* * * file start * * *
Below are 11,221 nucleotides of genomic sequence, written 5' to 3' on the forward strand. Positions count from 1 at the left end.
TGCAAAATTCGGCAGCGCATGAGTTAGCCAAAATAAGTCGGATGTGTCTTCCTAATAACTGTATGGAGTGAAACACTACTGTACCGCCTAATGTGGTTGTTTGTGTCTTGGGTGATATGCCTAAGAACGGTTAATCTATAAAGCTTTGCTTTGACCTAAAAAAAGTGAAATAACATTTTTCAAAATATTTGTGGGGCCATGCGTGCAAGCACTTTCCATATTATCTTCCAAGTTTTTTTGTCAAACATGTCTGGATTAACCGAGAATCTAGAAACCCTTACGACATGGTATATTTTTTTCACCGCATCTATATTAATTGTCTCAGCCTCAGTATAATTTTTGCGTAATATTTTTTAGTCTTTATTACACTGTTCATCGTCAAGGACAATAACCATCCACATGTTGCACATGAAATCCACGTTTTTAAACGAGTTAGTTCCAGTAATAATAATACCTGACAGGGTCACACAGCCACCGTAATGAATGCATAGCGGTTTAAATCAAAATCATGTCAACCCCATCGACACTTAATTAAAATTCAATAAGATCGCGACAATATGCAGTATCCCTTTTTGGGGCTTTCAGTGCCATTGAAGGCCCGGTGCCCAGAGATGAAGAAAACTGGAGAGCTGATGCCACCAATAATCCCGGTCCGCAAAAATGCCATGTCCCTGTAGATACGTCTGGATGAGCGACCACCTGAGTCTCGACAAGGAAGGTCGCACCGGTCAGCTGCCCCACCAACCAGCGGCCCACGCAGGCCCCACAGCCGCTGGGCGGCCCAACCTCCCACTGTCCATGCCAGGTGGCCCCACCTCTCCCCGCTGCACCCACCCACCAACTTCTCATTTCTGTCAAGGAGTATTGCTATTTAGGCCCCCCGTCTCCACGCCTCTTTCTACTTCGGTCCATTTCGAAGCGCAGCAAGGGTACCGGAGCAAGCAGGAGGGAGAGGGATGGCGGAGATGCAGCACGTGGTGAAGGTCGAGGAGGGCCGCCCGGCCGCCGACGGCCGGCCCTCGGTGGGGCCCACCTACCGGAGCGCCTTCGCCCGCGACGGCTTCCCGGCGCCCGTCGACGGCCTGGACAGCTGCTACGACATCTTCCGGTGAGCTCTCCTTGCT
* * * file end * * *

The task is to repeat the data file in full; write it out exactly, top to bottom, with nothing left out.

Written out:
Below are 11,221 nucleotides of genomic sequence, written 5' to 3' on the forward strand. Positions count from 1 at the left end.
TGCAAAATTCGGCAGCGCATGAGTTAGCCAAAATAAGTCGGATGTGTCTTCCTAATAACTGTATGGAGTGAAACACTACTGTACCGCCTAATGTGGTTGTTTGTGTCTTGGGTGATATGCCTAAGAACGGTTAATCTATAAAGCTTTGCTTTGACCTAAAAAAAGTGAAATAACATTTTTCAAAATATTTGTGGGGCCATGCGTGCAAGCACTTTCCATATTATCTTCCAAGTTTTTTTGTCAAACATGTCTGGATTAACCGAGAATCTAGAAACCCTTACGACATGGTATATTTTTTTCACCGCATCTATATTAATTGTCTCAGCCTCAGTATAATTTTTGCGTAATATTTTTTAGTCTTTATTACACTGTTCATCGTCAAGGACAATAACCATCCACATGTTGCACATGAAATCCACGTTTTTAAACGAGTTAGTTCCAGTAATAATAATACCTGACAGGGTCACACAGCCACCGTAATGAATGCATAGCGGTTTAAATCAAAATCATGTCAACCCCATCGACACTTAATTAAAATTCAATAAGATCGCGACAATATGCAGTATCCCTTTTTGGGGCTTTCAGTGCCATTGAAGGCCCGGTGCCCAGAGATGAAGAAAACTGGAGAGCTGATGCCACCAATAATCCCGGTCCGCAAAAATGCCATGTCCCTGTAGATACGTCTGGATGAGCGACCACCTGAGTCTCGACAAGGAAGGTCGCACCGGTCAGCTGCCCCACCAACCAGCGGCCCACGCAGGCCCCACAGCCGCTGGGCGGCCCAACCTCCCACTGTCCATGCCAGGTGGCCCCACCTCTCCCCGCTGCACCCACCCACCAACTTCTCATTTCTGTCAAGGAGTATTGCTATTTAGGCCCCCCGTCTCCACGCCTCTTTCTACTTCGGTCCATTTCGAAGCGCAGCAAGGGTACCGGAGCAAGCAGGAGGGAGAGGGATGGCGGAGATGCAGCACGTGGTGAAGGTCGAGGAGGGCCGCCCGGCCGCCGACGGCCGGCCCTCGGTGGGGCCCACCTACCGGAGCGCCTTCGCCCGCGACGGCTTCCCGGCGCCCGTCGACGGCCTGGACAGCTGCTACGACATCTTCCGGTGAGCTCTCCTTGCT